Situational Ethics of Study Designs for Orthopaedic Surgery Interventions in Children With Cerebral Palsy

Tamer A. El-Sobky, MD; Mohamed El-Sayed, MD


Curr Orthop Pract. 2019;30(2):178-180. 

In This Article

Abstract and Introduction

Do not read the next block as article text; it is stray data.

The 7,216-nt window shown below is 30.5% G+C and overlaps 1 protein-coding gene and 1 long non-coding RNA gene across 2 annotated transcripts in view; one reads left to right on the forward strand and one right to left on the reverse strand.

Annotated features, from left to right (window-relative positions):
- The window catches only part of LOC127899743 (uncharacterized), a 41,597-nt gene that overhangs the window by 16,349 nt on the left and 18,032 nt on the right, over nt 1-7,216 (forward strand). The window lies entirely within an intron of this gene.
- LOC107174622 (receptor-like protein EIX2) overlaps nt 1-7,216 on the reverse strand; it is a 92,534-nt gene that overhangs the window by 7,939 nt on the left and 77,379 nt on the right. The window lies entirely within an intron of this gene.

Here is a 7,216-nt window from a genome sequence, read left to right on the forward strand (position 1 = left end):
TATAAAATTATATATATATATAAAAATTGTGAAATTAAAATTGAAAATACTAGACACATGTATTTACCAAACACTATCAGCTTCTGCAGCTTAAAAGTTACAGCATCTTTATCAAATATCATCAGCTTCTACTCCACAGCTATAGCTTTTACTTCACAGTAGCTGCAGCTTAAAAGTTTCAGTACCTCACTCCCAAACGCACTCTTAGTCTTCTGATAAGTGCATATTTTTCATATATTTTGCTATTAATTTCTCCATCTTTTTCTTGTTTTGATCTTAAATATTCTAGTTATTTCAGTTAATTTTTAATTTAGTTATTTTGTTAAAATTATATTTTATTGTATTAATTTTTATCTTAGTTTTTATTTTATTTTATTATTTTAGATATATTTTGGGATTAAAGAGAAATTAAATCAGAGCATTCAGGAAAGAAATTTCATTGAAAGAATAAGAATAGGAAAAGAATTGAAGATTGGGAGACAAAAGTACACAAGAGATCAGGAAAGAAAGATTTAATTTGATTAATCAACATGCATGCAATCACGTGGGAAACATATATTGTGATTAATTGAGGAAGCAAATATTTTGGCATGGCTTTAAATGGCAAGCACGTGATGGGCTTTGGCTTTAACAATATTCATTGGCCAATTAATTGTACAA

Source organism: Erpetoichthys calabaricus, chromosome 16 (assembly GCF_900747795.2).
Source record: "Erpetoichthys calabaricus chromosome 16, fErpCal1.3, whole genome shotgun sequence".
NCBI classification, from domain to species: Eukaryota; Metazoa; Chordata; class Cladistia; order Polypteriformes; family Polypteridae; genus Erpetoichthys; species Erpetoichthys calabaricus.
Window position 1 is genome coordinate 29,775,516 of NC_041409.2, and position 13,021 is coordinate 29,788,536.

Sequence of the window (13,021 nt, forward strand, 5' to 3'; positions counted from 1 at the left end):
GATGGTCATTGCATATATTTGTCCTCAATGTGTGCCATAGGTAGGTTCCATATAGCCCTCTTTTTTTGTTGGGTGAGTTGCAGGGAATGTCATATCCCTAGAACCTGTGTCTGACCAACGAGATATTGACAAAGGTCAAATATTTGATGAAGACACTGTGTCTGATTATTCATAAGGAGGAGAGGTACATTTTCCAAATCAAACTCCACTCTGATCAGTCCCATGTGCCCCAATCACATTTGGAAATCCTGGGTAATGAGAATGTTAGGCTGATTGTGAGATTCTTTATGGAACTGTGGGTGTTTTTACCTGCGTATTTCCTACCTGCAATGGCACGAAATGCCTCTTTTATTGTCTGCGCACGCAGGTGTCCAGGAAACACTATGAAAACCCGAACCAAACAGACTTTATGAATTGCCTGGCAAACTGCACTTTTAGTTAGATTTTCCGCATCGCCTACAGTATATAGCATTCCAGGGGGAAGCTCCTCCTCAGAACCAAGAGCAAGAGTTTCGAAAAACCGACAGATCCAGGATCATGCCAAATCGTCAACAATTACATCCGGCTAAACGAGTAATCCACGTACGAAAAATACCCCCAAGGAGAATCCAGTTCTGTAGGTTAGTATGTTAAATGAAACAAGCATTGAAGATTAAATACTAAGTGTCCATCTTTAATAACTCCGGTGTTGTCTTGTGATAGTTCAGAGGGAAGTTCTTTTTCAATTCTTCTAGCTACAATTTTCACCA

Cerebral palsy (CP) is one of the world's leading causes of childhood disability. The health burden of CP on the low-resource countries is specifically heavy. Motor underdevelopment is an essential feature of children with CP. In CP the neurologic insult is primary and permanent while the orthopaedic lesions are secondary and progressive. Most clinical research efforts in CP are thus directed at optimizing the physical rehabilitation protocols and orthopaedic care.[1,2] In human experimentation and from a purely technical standpoint, ethical considerations seem to be at odds with the credibility of evidence extracted. Contrastingly, in animal experimentation ethical considerations do not present appreciable obstacles to obtaining well-grounded and generalizable evidence. Nevertheless, animal experimentation is assumed only to give clues to human disease mechanisms and their possible cure pathways. Randomized controlled trials (RCTs) rank the best of all primary study designs regarding the validity of extracted evidence. When RCTs are put into practice, they are fraught with considerable limitations and can be unworkable nonetheless.[3] Such unworkability may result from socioeconomic, cultural, ethical or logistic challenges especially in children with CP. Consequently, this may negatively affect the level of extracted evidence. The aim of this mini-review was to look at the ethical limitations of various study designs used in CP research. The mini-review will focus on interventions related to the musculoskeletal system. Additionally, the study intends to explore the common grounds between ethics and evidence and suggests a practical management strategy.